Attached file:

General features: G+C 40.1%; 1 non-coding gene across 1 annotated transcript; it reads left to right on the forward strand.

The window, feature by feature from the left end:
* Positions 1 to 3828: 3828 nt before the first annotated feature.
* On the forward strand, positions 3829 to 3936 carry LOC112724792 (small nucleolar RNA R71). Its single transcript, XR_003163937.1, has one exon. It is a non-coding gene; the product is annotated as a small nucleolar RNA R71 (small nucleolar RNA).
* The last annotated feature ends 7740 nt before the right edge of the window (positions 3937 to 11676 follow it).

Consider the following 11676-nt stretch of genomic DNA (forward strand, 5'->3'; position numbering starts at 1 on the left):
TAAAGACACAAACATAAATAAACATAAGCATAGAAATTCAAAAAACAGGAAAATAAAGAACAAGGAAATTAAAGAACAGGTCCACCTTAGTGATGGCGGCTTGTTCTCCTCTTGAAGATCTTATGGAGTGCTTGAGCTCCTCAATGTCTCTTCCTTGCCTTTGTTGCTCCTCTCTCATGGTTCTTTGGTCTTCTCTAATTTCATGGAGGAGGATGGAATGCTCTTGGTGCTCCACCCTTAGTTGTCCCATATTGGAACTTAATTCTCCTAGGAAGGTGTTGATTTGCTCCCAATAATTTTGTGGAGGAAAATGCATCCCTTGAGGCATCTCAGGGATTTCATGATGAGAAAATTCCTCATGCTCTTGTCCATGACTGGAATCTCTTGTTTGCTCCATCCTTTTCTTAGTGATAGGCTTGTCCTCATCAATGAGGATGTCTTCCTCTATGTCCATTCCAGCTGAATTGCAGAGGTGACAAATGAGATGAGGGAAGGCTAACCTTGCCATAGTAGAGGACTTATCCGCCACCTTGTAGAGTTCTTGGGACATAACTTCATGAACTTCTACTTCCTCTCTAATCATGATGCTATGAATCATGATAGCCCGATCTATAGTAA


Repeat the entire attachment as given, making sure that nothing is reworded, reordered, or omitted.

General features: G+C 40.1%; 1 non-coding gene across 1 annotated transcript; it reads left to right on the forward strand.

The window, feature by feature from the left end:
* Positions 1 to 3828: 3828 nt before the first annotated feature.
* On the forward strand, positions 3829 to 3936 carry LOC112724792 (small nucleolar RNA R71). Its single transcript, XR_003163937.1, has one exon. It is a non-coding gene; the product is annotated as a small nucleolar RNA R71 (small nucleolar RNA).
* The last annotated feature ends 7740 nt before the right edge of the window (positions 3937 to 11676 follow it).

Consider the following 11676-nt stretch of genomic DNA (forward strand, 5'->3'; position numbering starts at 1 on the left):
TAAAGACACAAACATAAATAAACATAAGCATAGAAATTCAAAAAACAGGAAAATAAAGAACAAGGAAATTAAAGAACAGGTCCACCTTAGTGATGGCGGCTTGTTCTCCTCTTGAAGATCTTATGGAGTGCTTGAGCTCCTCAATGTCTCTTCCTTGCCTTTGTTGCTCCTCTCTCATGGTTCTTTGGTCTTCTCTAATTTCATGGAGGAGGATGGAATGCTCTTGGTGCTCCACCCTTAGTTGTCCCATATTGGAACTTAATTCTCCTAGGAAGGTGTTGATTTGCTCCCAATAATTTTGTGGAGGAAAATGCATCCCTTGAGGCATCTCAGGGATTTCATGATGAGAAAATTCCTCATGCTCTTGTCCATGACTGGAATCTCTTGTTTGCTCCATCCTTTTCTTAGTGATAGGCTTGTCCTCATCAATGAGGATGTCTTCCTCTATGTCCATTCCAGCTGAATTGCAGAGGTGACAAATGAGATGAGGGAAGGCTAACCTTGCCATAGTAGAGGACTTATCCGCCACCTTGTAGAGTTCTTGGGACATAACTTCATGAACTTCTACTTCCTCTCTAATCATGATGCTATGAATCATGATAGCCCGATCTATAGTAA